Board of Pharmacy Revokes Expired License of a Former Pharmacist

Pharmacy TimesFebruary 2024
Volume 90
Issue 2

The question arose whether the court would allow the pharmacist to recover his attorney fees


The pharmacist was convicted in a federal proceeding of violating federal law by distributing adulterated compounded medications and then attempting to conceal various aspects of the matter during the investigation. Those activities led to his incarceration for 33 months. The board of pharmacy in his state summarily suspended his license based on his federal conviction. Following that board action, the individual failed to renew his expired license. Two years later, the board initiated proceedings that led to the revocation of his expired license to practice pharmacy.

Law concept Judge law medical Pharmacy compliance Health care business rules - Image credit: onephoto |

Image credit: onephoto |

The former pharmacist filed a lawsuit in state court challenging the board’s revocation of his inactive license, arguing that the board had no legal authority or authorization to revoke an expired license. He prevailed at the trial court level, and the court ordered the board to revoke its order canceling his inactive license. Based on a subsequent motion made by the individual’s attorney, the state trial court also ordered that the board should cover the amount of the individual’s attorney fees paid to pursue the matter.

The board of pharmacy disagreed with the trial court’s order that it cover the expense of the attorney fees and appealed that matter to the relevant state court of appeals. The board’s view was that it had immunity from such payment orders.


The court of appeals ruled that the board’s interpretation was correct. The court based its decision in favor of the administrative licensure agency because of its absolute quasi-judicial status.

The point of departure for the appellate court, addressing the possible personal liability exposure of board members, was that “judicial immunity shields judicial officers from suit.” The reasoning undergirding this rule is that judicial officers should not be motivated “to act with excess caution or otherwise…skew their decisions in ways that result in less than full fidelity to the objective and independent criteria that ought to guide their conduct out of fear of litigation or personal monetary liability.” And that same interest is applicable “to confer immunity on nonjudicial officers who perform quasi-judicial functions.…” Quasi-judicial immunity is absolute.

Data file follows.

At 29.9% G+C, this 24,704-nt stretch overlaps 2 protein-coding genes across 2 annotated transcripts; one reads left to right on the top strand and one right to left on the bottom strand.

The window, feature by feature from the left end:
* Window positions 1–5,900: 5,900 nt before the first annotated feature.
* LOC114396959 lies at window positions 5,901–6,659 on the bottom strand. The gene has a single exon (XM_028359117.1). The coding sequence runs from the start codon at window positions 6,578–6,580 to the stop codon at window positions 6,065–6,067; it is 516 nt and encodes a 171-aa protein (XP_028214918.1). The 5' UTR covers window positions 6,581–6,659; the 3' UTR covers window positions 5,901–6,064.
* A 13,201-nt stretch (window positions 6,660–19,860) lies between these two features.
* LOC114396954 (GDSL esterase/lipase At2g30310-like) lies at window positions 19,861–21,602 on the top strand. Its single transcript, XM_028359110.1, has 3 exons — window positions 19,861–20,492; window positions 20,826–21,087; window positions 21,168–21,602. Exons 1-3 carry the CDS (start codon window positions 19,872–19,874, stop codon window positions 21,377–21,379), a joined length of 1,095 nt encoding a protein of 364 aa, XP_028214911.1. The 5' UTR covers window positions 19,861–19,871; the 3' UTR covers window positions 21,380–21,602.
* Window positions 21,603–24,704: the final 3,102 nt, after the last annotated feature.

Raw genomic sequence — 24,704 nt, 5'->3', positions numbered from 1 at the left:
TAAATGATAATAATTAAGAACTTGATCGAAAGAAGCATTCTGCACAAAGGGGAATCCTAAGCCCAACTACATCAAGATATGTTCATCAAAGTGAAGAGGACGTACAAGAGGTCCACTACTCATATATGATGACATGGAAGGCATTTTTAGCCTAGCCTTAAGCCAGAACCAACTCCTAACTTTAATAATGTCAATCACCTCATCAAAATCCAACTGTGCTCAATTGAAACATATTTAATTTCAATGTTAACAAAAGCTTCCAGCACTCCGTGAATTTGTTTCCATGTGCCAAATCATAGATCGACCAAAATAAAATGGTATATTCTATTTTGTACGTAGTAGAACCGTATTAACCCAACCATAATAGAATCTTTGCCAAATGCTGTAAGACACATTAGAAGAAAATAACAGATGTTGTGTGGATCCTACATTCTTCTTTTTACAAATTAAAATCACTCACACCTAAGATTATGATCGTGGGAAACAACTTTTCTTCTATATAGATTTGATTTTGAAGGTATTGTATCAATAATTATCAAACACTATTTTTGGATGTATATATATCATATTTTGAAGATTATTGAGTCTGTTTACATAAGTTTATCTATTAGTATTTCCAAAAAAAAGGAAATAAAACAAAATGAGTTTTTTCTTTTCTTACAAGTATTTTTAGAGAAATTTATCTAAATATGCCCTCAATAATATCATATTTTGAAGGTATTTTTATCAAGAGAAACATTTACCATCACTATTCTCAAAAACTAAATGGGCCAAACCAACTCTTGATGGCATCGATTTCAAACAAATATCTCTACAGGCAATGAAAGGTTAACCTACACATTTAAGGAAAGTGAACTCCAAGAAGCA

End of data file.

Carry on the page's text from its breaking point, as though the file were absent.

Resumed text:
The judges on the court of appeals pointed out that although the state legislature may not have conferred on the board-specific statutory authority to revoke an expired license, this agency, like other professional licensure entities, had “broad authority to adjudicate matters relating to the pharmacists’ licenses.”

In addition, when the FDA launched an investigation of the matter along with the operation of the individual’s pharmacy, he had a very active role in misleading investigators, telling one of the pharmacists “to lie to the inspectors and to pretend that she was the pharmacist at the facility under inspection.” He also convinced his pharmacy’s director of compliance “to try to prevent the actual pharmacist for that facility…from speaking with the inspectors.”

The attorneys for the board argued that the members of the licensure agency “at most, made a mistake about the extent of that grant of licensing and regulatory authority.” They had “merely acted in excess of their authority, which…is not the same thing as acting in complete absence of all jurisdiction over (the individual) and the subject of pharmacists’ licenses.”

The court of appeals issued an order based on its conclusion that the trial court judge had made an error in awarding attorney fees to the individual, reversing that order of reimbursement. The court summed up its stance by stating that, “It is clear that the board had a very compelling interest in pursuing whatever potential avenues it had available to it to ensure that [the individual] would never again hold a pharmacist license [in the state].”

About the Author

Joseph L. Fink III, BSPharm, JD, DSc (Hon), FAPhA, is professor emeritus of pharmacy law and policy and former Kentucky Pharmacists Association Professor of Leadership at the University of Kentucky College of Pharmacy in Lexington.


Defendants sentenced in Tennessee for multimillion-dollar nationwide telemedicine pharmacy fraud scheme. News release. US Department of Justice Office of Public Affairs. May 20, 2022. Accessed February 7, 2024.
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